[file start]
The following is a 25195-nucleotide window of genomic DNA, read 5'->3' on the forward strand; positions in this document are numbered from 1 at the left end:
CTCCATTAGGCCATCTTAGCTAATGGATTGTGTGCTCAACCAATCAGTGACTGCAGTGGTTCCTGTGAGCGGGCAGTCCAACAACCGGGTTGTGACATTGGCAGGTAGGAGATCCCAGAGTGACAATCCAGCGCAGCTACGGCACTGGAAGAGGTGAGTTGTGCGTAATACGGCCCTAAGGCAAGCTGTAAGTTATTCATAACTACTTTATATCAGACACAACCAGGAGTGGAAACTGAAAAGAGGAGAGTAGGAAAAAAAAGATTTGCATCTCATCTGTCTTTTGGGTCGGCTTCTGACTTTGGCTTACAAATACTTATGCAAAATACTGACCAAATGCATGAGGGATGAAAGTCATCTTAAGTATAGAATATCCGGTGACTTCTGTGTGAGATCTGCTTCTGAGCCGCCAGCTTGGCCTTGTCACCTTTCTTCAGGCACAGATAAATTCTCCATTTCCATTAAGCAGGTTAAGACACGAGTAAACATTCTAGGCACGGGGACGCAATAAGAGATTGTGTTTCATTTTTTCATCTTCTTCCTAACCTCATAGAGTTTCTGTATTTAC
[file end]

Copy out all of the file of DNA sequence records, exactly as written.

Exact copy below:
The following is a 25195-nucleotide window of genomic DNA, read 5'->3' on the forward strand; positions in this document are numbered from 1 at the left end:
CTCCATTAGGCCATCTTAGCTAATGGATTGTGTGCTCAACCAATCAGTGACTGCAGTGGTTCCTGTGAGCGGGCAGTCCAACAACCGGGTTGTGACATTGGCAGGTAGGAGATCCCAGAGTGACAATCCAGCGCAGCTACGGCACTGGAAGAGGTGAGTTGTGCGTAATACGGCCCTAAGGCAAGCTGTAAGTTATTCATAACTACTTTATATCAGACACAACCAGGAGTGGAAACTGAAAAGAGGAGAGTAGGAAAAAAAAGATTTGCATCTCATCTGTCTTTTGGGTCGGCTTCTGACTTTGGCTTACAAATACTTATGCAAAATACTGACCAAATGCATGAGGGATGAAAGTCATCTTAAGTATAGAATATCCGGTGACTTCTGTGTGAGATCTGCTTCTGAGCCGCCAGCTTGGCCTTGTCACCTTTCTTCAGGCACAGATAAATTCTCCATTTCCATTAAGCAGGTTAAGACACGAGTAAACATTCTAGGCACGGGGACGCAATAAGAGATTGTGTTTCATTTTTTCATCTTCTTCCTAACCTCATAGAGTTTCTGTATTTAC